Yearly Archive: 2008

Book Trailer for Coffin County

Here’s the book trailer for Gary Braunbeck’s new novel Coffin County. The book is a continuation of the Cedar Hill Cycle that was begun with In Silent Graves, Keepers, Mr. Hands, and the stories that have appeared in his story collections Graveyard People and Home Before Dark.

Recent reviews for the novel have been pretty good:

“(Braunbeck) tackles difficult plotting, and writes beautiful, poetic passages. He is also adept at characterization; creating a comprehension of those who may not possess redeeming qualities, and reaffirming, through deft description, the likeability of others. Coffin County has many likeable characters, and many of them die. This is brave of Braunbeck; in the novel, nothing is predictable, anything is possible: Rather like chaos theory.”

“…Gary A. Braunbeck has stepped quite comfortably into the very large shadows left behind by Richard Matheson and Stephen King… COFFIN COUNTY is an intelligent, cogent, powerfully written novel of supernatural horror supported by a solid and thrilling police procedural foundation. I know you will enjoy this truly horrific slice of the dark stuff from a writer whose talents have wowed me for years.”
The Tomb of Dark Delights

“Braunbeck delivers an intensely creepy and truly original tale that’s guaranteed to give you chills late at night.”

“Speaking of characters, more articulate reviewers than this one have noted that Braunbeck creates the most human cast in dark fantasy. These are people you might run into at the corner store or at a neighborhood cookout. Even the unsavory people are drawn with a depth that is so defined it qualifies as High Definition Horror. Pick up Coffin County and lose yourself in Cedar Hill, a town so creepy it makes King’s Castle Rock look like Disney World.”

On Book Advances

by Gary A. Braunbeck

Many dim moons ago, when Reagan had just taken possession of the White House and I’d taken possession of my 20s, I decided on fiction writing as a career, unaware at the time that my decision was due to undiagnosed brain damage, the extent of which is still being determined. I was cranking out bad short stories and even worse novels on a magnificent (and if used as a weapon, potentially deadly) Olympus manual typewriter. Its loud, metallic clickitty-clack-clack became the underscore of my Grand Opera of the Imagination, a march, a rally cry, a battle hymn, always singing out You can do it! You can do it!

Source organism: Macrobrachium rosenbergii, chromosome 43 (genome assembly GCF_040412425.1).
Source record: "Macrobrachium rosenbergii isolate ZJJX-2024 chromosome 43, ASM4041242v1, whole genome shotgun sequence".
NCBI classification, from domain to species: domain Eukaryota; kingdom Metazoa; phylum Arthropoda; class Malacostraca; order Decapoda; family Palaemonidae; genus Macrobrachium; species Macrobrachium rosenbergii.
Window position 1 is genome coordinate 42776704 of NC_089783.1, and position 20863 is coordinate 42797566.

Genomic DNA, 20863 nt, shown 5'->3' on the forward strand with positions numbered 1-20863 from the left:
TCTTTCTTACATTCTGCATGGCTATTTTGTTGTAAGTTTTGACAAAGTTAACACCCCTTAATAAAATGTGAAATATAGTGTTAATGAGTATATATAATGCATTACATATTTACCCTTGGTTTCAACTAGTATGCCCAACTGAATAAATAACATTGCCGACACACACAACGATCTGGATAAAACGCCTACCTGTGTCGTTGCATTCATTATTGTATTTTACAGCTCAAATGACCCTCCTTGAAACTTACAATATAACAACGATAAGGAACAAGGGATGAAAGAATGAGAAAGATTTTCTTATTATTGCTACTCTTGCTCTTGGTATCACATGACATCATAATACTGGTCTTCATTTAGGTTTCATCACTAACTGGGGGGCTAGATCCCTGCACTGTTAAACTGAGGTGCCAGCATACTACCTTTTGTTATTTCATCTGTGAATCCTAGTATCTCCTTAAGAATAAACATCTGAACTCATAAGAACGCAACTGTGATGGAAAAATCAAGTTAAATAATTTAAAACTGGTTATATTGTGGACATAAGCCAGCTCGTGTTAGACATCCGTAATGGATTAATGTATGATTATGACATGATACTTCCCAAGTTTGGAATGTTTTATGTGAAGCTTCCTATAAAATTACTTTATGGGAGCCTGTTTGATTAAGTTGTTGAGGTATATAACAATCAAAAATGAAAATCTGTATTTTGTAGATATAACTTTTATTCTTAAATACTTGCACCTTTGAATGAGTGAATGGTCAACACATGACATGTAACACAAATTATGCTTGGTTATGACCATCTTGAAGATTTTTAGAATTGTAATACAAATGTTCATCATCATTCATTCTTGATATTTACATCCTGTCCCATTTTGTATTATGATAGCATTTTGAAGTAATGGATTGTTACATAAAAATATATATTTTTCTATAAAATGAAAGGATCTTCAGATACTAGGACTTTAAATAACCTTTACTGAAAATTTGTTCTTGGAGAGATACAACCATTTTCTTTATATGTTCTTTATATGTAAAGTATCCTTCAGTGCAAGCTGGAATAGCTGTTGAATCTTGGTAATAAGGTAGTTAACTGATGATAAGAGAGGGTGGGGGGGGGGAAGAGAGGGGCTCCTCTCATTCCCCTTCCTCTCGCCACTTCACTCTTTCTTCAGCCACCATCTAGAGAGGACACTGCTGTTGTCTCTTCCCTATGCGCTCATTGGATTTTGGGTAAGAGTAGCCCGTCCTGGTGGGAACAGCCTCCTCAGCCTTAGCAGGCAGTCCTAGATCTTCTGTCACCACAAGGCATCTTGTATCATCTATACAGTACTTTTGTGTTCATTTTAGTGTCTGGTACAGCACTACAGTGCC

Yes, we all recognize the above as being Inspirational Bullshit Designed to Make You Urp on Your Shoes. The truth is, that sound used to drive me crazy, because eventually it began to sound like the Failure Police were mocking me as they danced and sang before my eyes in a Kick-Line of Coming Calamity: You’re going nowhere/You’re doing nothing/No one will read you/You’ll die unread. Boogie-oogie-oogie. Sisyphus had nothing on me.

One of the things that used to keep me going was the thought that, if I kept at it and listened to the advice of pro writers whenever I could corner them, I would start to publish, then be paid, then be able to support myself on writing alone. Well, I did keep at it, I did listen to advice from the pros (especially a marvelously encouraging letter from Harlan Ellison to the 19-year-old moi), and I began to publish. My first short story appeared in a small press magazine when I was 22, and now–almost exactly 25 years later–I have somewhere around 200 published stories to my credit, as well as 10 novels, 10 short story collections, 1 non-fiction book, and 2 anthologies that I have co-edited. And there are nights when that chorus line from the Ninth Circle of Hell still puts on its little show, with a Sunday matinee thrown in for good measure. And I wonder why I’m on anti-depressants.

One thing that often appears to beginning writers much as the vision of the Holy Grail appeared to King Arthur is the concept of the Advance. Ah, so elusive she seems, waiting somewhere Out There in your future, wagging her finger seductively, lips moistened and eyes gleaming with yummy promise: I’m here for you, you’ll see. Some day, we’ll be together.

Cue soft focus, Writer embraces Seductress, Fade Out as echoing voices sing: You finally got here/Don’t need to punch the clock/But you remember/There’s still Writer’s Block!

Ahem. Yes, the last and deadliest phase of going from part-time to full-time writer, from would-be pro to flat-out slave of the muse: the advance.

As I write this, I have a stack of book contracts within easy reach. All have been signed by the proper parties, and all have been accompanied by advance checks. There’s just one little glitch in this portrait of the Writer’s dream Come True.

I haven’t written any of these books yet.